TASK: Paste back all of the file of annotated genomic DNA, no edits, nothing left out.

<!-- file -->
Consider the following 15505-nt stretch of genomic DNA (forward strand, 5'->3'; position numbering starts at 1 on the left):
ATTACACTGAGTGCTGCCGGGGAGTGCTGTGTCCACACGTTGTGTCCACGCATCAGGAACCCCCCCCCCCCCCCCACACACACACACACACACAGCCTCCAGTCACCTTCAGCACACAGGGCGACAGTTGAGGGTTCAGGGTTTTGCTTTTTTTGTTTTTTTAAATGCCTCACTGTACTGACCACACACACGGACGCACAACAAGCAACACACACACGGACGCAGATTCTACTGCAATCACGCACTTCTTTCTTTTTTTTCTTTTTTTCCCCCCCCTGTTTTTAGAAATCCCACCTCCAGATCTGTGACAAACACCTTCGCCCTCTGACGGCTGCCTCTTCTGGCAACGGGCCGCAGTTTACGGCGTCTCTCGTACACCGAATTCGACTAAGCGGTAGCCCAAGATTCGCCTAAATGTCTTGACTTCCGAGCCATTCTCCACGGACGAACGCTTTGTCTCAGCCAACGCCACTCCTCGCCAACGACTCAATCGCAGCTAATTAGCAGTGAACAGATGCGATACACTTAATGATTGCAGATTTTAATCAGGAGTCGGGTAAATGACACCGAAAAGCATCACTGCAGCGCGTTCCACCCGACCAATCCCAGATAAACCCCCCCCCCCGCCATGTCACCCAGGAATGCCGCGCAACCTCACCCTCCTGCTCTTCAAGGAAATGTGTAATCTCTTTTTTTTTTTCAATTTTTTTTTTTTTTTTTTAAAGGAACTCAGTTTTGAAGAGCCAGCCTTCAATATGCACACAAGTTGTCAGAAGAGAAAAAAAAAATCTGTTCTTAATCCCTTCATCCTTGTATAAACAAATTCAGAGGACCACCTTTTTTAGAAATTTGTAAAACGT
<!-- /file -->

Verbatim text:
Consider the following 15505-nt stretch of genomic DNA (forward strand, 5'->3'; position numbering starts at 1 on the left):
ATTACACTGAGTGCTGCCGGGGAGTGCTGTGTCCACACGTTGTGTCCACGCATCAGGAACCCCCCCCCCCCCCCCACACACACACACACACACAGCCTCCAGTCACCTTCAGCACACAGGGCGACAGTTGAGGGTTCAGGGTTTTGCTTTTTTTGTTTTTTTAAATGCCTCACTGTACTGACCACACACACGGACGCACAACAAGCAACACACACACGGACGCAGATTCTACTGCAATCACGCACTTCTTTCTTTTTTTTCTTTTTTTCCCCCCCCTGTTTTTAGAAATCCCACCTCCAGATCTGTGACAAACACCTTCGCCCTCTGACGGCTGCCTCTTCTGGCAACGGGCCGCAGTTTACGGCGTCTCTCGTACACCGAATTCGACTAAGCGGTAGCCCAAGATTCGCCTAAATGTCTTGACTTCCGAGCCATTCTCCACGGACGAACGCTTTGTCTCAGCCAACGCCACTCCTCGCCAACGACTCAATCGCAGCTAATTAGCAGTGAACAGATGCGATACACTTAATGATTGCAGATTTTAATCAGGAGTCGGGTAAATGACACCGAAAAGCATCACTGCAGCGCGTTCCACCCGACCAATCCCAGATAAACCCCCCCCCCCGCCATGTCACCCAGGAATGCCGCGCAACCTCACCCTCCTGCTCTTCAAGGAAATGTGTAATCTCTTTTTTTTTTTCAATTTTTTTTTTTTTTTTTTAAAGGAACTCAGTTTTGAAGAGCCAGCCTTCAATATGCACACAAGTTGTCAGAAGAGAAAAAAAAAATCTGTTCTTAATCCCTTCATCCTTGTATAAACAAATTCAGAGGACCACCTTTTTTAGAAATTTGTAAAACGT